New US COVID-19 cases rose by more than 47,000 on Tuesday according to a Reuters tally, the biggest one-day spike since the start of the pandemic, as the government's top infectious disease expert warned that number could soon double.
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California, Texas and Arizona have emerged as new US epicenters of the pandemic, reporting record increases in COVID-19 cases.
“Clearly we are not in total control right now,” Dr. Anthony Fauci, head of the National Institute of Allergy and Infectious Diseases, told a US Senate committee. “I am very concerned because it could get very bad.”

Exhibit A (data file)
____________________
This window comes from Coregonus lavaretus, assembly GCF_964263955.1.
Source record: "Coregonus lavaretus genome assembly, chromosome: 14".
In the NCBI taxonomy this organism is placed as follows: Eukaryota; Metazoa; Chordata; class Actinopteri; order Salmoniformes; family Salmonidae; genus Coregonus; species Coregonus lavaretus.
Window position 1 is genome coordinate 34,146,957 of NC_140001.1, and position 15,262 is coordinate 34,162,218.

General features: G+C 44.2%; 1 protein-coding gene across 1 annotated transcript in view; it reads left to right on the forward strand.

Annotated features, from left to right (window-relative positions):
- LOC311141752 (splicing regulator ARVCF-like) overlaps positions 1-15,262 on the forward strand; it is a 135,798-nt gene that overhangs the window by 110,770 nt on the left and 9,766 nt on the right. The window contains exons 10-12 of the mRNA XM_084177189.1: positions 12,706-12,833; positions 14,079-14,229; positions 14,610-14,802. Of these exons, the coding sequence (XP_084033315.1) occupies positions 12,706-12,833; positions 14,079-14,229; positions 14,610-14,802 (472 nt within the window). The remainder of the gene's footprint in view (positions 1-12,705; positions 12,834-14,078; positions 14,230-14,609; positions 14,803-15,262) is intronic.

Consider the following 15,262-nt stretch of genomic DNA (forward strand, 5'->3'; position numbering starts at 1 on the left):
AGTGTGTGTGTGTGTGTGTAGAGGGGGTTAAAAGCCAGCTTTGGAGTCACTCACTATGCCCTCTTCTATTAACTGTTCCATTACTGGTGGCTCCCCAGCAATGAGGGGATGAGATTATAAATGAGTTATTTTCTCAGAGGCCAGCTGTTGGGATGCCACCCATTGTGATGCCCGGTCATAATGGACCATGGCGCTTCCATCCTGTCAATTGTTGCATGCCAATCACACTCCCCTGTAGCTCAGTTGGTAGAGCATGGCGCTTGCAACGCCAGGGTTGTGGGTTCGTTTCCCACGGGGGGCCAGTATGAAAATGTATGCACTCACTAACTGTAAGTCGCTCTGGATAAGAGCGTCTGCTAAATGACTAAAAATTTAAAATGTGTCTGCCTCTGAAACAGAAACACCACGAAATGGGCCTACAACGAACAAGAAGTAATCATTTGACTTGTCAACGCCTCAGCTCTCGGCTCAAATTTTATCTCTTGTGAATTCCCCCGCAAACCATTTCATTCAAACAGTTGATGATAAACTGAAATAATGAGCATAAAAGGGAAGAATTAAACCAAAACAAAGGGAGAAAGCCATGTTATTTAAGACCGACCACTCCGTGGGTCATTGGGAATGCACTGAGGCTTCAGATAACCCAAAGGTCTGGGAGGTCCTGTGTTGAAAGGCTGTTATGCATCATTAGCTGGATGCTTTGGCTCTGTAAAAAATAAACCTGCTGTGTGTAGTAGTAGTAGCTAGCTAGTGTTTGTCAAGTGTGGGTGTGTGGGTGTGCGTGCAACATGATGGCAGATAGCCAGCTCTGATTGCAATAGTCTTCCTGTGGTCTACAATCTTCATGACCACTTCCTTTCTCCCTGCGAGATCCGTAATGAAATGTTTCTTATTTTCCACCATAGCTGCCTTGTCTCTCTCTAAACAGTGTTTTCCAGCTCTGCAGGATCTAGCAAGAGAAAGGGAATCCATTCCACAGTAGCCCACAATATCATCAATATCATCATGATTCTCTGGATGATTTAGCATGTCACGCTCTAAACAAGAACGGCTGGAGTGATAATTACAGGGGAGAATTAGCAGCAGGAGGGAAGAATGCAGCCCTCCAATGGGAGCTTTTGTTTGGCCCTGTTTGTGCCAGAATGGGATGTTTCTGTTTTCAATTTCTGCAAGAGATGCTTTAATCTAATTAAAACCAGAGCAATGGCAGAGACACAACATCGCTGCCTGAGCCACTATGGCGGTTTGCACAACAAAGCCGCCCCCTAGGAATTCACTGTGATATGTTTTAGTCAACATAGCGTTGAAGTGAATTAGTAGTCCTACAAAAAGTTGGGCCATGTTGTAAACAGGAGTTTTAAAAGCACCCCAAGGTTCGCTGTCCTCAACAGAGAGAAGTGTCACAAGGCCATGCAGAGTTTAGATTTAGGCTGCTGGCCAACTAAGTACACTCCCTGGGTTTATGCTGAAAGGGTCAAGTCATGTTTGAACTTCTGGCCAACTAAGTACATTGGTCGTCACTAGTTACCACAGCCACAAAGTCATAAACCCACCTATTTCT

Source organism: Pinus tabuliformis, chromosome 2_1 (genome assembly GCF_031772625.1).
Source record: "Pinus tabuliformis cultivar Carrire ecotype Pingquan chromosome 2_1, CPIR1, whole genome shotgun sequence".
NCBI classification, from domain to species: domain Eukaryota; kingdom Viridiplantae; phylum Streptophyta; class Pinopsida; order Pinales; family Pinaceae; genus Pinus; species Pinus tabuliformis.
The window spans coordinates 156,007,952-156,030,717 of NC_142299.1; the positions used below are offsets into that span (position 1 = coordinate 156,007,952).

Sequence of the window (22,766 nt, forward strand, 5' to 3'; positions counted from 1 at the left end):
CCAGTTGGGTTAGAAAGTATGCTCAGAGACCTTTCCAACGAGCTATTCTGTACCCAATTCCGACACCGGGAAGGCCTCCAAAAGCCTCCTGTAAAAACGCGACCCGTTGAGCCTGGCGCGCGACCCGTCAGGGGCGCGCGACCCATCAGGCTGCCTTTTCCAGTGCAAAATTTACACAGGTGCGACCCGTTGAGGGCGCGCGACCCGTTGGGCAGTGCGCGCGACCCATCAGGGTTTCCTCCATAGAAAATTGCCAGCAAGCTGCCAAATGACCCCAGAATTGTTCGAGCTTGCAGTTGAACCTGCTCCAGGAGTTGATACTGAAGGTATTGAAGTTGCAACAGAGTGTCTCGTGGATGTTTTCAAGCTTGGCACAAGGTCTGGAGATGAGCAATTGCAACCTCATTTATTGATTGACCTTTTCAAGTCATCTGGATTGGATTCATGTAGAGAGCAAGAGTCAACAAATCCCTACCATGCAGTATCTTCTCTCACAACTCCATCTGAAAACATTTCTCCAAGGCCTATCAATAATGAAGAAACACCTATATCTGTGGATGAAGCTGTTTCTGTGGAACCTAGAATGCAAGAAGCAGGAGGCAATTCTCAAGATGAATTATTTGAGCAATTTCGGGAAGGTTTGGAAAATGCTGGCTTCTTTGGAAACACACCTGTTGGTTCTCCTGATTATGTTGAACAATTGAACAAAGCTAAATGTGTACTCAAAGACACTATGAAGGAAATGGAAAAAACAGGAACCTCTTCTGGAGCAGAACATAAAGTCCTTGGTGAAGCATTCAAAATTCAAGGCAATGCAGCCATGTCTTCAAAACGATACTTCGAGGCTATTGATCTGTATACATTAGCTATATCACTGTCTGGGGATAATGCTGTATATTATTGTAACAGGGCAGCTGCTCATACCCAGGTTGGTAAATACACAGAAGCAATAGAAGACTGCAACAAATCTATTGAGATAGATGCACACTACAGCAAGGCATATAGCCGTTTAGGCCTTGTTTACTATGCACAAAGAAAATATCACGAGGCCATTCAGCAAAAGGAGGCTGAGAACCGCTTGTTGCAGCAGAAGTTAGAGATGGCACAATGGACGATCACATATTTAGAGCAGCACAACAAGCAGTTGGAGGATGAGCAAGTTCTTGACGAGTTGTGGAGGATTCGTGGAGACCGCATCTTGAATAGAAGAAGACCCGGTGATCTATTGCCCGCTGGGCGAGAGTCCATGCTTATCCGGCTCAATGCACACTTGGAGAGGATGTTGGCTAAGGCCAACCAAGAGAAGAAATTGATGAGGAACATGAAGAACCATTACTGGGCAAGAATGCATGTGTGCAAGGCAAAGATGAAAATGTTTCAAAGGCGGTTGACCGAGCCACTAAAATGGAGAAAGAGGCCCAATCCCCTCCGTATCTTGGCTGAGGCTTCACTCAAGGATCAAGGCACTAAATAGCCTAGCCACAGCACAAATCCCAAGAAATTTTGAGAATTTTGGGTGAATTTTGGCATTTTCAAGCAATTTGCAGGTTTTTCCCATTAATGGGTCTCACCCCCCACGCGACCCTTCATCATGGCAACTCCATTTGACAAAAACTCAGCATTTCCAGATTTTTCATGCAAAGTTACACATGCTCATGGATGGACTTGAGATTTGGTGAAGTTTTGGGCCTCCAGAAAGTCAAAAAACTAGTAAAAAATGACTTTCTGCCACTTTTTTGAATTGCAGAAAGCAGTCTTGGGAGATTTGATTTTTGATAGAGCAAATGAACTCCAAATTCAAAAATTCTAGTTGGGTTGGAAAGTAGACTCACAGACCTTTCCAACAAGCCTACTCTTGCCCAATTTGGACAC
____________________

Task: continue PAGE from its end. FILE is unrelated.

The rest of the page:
Fauci said the daily increase in new cases could reach 100,000 unless a nationwide push was made to tamp down the resurgent virus.
“We can't just focus on those areas that are having the surge. It puts the entire country at risk,” he said.
Fauci said there was no guarantee of a vaccine, although early data had been promising: “Hopefully there will be doses available by the beginning of next year,” he said.
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COVID-19 cases more than doubled in June in at least 10 states, including Texas and Florida, a Reuters tally showed. In parts of Texas and Arizona, hospital intensive care beds for COVID-19 patients are in short supply.
More than 126,000 Americans have died from COVID-19 and millions have lost their jobs as states and major cities ordered residents to stay home and businesses closed. The economy contracted sharply in the first quarter and is expected to crater in the second.